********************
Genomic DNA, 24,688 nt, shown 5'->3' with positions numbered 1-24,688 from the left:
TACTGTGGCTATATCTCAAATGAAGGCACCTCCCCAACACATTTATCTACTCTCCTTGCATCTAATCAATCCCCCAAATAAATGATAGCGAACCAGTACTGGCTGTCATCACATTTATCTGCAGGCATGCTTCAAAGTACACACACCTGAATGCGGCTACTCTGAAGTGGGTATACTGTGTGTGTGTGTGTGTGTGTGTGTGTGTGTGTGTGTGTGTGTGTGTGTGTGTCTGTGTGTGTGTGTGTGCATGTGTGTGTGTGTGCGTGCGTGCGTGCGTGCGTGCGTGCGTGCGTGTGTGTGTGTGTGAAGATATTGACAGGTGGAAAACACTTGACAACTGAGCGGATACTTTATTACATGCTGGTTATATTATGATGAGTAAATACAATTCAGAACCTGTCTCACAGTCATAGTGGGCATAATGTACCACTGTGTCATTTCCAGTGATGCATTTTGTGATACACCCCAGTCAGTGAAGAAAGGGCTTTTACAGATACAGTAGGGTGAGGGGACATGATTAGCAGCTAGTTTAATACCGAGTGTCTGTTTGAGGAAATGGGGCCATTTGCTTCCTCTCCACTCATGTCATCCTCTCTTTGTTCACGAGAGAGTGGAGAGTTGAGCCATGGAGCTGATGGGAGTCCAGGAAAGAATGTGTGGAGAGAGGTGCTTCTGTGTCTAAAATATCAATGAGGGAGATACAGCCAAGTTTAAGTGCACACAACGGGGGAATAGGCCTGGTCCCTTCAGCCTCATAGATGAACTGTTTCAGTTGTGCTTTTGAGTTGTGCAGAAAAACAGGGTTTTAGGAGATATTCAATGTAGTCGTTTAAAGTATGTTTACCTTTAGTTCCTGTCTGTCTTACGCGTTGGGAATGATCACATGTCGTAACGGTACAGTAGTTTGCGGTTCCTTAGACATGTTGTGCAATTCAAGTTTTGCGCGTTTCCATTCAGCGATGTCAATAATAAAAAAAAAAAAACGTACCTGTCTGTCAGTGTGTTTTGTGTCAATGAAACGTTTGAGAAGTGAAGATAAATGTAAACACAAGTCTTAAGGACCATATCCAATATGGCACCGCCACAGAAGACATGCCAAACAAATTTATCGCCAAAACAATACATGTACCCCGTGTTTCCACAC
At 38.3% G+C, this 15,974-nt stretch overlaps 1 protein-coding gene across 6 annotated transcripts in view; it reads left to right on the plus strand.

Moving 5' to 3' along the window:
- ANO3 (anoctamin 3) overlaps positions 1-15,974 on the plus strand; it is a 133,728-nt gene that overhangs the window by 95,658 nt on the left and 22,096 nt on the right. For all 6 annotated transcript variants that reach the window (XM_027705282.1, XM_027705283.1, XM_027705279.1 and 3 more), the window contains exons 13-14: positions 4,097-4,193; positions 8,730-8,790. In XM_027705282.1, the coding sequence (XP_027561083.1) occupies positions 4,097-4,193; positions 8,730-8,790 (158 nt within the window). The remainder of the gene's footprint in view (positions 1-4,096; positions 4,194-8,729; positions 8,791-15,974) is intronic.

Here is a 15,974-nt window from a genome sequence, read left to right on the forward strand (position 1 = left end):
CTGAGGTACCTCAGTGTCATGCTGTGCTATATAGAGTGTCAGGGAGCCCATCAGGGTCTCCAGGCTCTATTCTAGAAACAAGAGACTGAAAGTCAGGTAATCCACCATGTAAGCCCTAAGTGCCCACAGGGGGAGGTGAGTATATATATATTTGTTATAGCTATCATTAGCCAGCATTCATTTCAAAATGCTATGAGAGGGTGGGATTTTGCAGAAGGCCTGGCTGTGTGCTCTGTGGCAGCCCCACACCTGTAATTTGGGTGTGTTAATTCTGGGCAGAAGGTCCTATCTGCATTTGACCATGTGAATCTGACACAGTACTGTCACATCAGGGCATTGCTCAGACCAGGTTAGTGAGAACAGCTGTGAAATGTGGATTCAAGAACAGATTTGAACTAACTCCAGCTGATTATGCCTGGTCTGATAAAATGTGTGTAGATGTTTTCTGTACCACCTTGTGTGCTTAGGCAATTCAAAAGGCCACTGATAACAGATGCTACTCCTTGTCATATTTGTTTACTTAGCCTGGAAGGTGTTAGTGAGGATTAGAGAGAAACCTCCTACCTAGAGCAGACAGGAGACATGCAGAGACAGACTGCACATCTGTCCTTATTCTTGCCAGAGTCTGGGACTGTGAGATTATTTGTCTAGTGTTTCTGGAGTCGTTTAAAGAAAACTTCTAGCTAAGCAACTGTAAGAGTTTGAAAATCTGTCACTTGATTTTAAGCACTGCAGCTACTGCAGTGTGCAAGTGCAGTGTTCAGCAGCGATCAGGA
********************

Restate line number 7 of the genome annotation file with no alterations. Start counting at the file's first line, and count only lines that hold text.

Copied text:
CTGAGGTACCTCAGTGTCATGCTGTGCTATATAGAGTGTCAGGGAGCCCATCAGGGTCTCCAGGCTCTATTCTAGAAACAAGAGACTGAAAGTCAGGTAATCCACCATGTAAGCCCTAAGTGCCCACAGGGGGAGGTGAGTATATATATATTTGTTATAGCTATCATTAGCCAGCATTCATTTCAAAATGCTATGAGAGGGTGGGATTTTGCAGAAGGCCTGGCTGTGTGCTCTGTGGCAGCCCCACACCTGTAATTTGGGTGTGTTAATTCTGGGCAGAAGGTCCTATCTGCATTTGACCATGTGAATCTGACACAGTACTGTCACATCAGGGCATTGCTCAGACCAGGTTAGTGAGAACAGCTGTGAAATGTGGATTCAAGAACAGATTTGAACTAACTCCAGCTGATTATGCCTGGTCTGATAAAATGTGTGTAGATGTTTTCTGTACCACCTTGTGTGCTTAGGCAATTCAAAAGGCCACTGATAACAGATGCTACTCCTTGTCATATTTGTTTACTTAGCCTGGAAGGTGTTAGTGAGGATTAGAGAGAAACCTCCTACCTAGAGCAGACAGGAGACATGCAGAGACAGACTGCACATCTGTCCTTATTCTTGCCAGAGTCTGGGACTGTGAGATTATTTGTCTAGTGTTTCTGGAGTCGTTTAAAGAAAACTTCTAGCTAAGCAACTGTAAGAGTTTGAAAATCTGTCACTTGATTTTAAGCACTGCAGCTACTGCAGTGTGCAAGTGCAGTGTTCAGCAGCGATCAGGA